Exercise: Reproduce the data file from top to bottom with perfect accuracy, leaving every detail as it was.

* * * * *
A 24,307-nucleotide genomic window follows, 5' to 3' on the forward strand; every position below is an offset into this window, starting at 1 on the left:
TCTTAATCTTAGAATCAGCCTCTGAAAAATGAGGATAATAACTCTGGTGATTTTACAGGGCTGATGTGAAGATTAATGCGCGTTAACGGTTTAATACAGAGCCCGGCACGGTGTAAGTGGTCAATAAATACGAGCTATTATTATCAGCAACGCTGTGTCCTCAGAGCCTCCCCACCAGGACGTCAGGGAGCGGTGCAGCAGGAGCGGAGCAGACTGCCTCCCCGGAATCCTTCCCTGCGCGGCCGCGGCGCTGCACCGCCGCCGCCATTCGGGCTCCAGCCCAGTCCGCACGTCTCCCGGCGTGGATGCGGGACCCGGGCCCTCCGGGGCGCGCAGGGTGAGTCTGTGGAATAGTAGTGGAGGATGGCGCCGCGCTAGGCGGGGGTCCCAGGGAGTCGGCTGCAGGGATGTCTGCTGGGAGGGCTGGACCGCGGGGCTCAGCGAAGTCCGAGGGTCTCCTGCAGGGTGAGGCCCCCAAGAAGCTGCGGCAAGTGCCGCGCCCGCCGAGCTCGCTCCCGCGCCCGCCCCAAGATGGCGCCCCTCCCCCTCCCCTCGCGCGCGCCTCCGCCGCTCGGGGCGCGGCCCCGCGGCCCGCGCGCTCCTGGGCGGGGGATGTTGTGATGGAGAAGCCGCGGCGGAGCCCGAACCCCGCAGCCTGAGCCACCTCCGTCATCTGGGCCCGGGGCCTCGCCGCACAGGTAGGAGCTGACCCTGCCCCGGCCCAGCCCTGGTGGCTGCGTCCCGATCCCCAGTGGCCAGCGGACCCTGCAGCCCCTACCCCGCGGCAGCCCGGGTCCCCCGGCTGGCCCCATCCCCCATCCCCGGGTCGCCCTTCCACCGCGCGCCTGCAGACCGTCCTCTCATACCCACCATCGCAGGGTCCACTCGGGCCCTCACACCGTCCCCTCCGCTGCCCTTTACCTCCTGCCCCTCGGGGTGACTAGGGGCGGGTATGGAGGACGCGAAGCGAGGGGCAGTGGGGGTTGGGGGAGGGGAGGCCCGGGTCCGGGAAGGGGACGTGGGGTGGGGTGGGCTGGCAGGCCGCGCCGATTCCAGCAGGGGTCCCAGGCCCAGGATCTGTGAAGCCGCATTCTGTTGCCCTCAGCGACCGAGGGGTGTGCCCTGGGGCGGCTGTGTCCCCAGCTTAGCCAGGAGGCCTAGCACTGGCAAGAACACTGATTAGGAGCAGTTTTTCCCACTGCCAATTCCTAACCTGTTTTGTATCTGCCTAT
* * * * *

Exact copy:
A 24,307-nucleotide genomic window follows, 5' to 3' on the forward strand; every position below is an offset into this window, starting at 1 on the left:
TCTTAATCTTAGAATCAGCCTCTGAAAAATGAGGATAATAACTCTGGTGATTTTACAGGGCTGATGTGAAGATTAATGCGCGTTAACGGTTTAATACAGAGCCCGGCACGGTGTAAGTGGTCAATAAATACGAGCTATTATTATCAGCAACGCTGTGTCCTCAGAGCCTCCCCACCAGGACGTCAGGGAGCGGTGCAGCAGGAGCGGAGCAGACTGCCTCCCCGGAATCCTTCCCTGCGCGGCCGCGGCGCTGCACCGCCGCCGCCATTCGGGCTCCAGCCCAGTCCGCACGTCTCCCGGCGTGGATGCGGGACCCGGGCCCTCCGGGGCGCGCAGGGTGAGTCTGTGGAATAGTAGTGGAGGATGGCGCCGCGCTAGGCGGGGGTCCCAGGGAGTCGGCTGCAGGGATGTCTGCTGGGAGGGCTGGACCGCGGGGCTCAGCGAAGTCCGAGGGTCTCCTGCAGGGTGAGGCCCCCAAGAAGCTGCGGCAAGTGCCGCGCCCGCCGAGCTCGCTCCCGCGCCCGCCCCAAGATGGCGCCCCTCCCCCTCCCCTCGCGCGCGCCTCCGCCGCTCGGGGCGCGGCCCCGCGGCCCGCGCGCTCCTGGGCGGGGGATGTTGTGATGGAGAAGCCGCGGCGGAGCCCGAACCCCGCAGCCTGAGCCACCTCCGTCATCTGGGCCCGGGGCCTCGCCGCACAGGTAGGAGCTGACCCTGCCCCGGCCCAGCCCTGGTGGCTGCGTCCCGATCCCCAGTGGCCAGCGGACCCTGCAGCCCCTACCCCGCGGCAGCCCGGGTCCCCCGGCTGGCCCCATCCCCCATCCCCGGGTCGCCCTTCCACCGCGCGCCTGCAGACCGTCCTCTCATACCCACCATCGCAGGGTCCACTCGGGCCCTCACACCGTCCCCTCCGCTGCCCTTTACCTCCTGCCCCTCGGGGTGACTAGGGGCGGGTATGGAGGACGCGAAGCGAGGGGCAGTGGGGGTTGGGGGAGGGGAGGCCCGGGTCCGGGAAGGGGACGTGGGGTGGGGTGGGCTGGCAGGCCGCGCCGATTCCAGCAGGGGTCCCAGGCCCAGGATCTGTGAAGCCGCATTCTGTTGCCCTCAGCGACCGAGGGGTGTGCCCTGGGGCGGCTGTGTCCCCAGCTTAGCCAGGAGGCCTAGCACTGGCAAGAACACTGATTAGGAGCAGTTTTTCCCACTGCCAATTCCTAACCTGTTTTGTATCTGCCTAT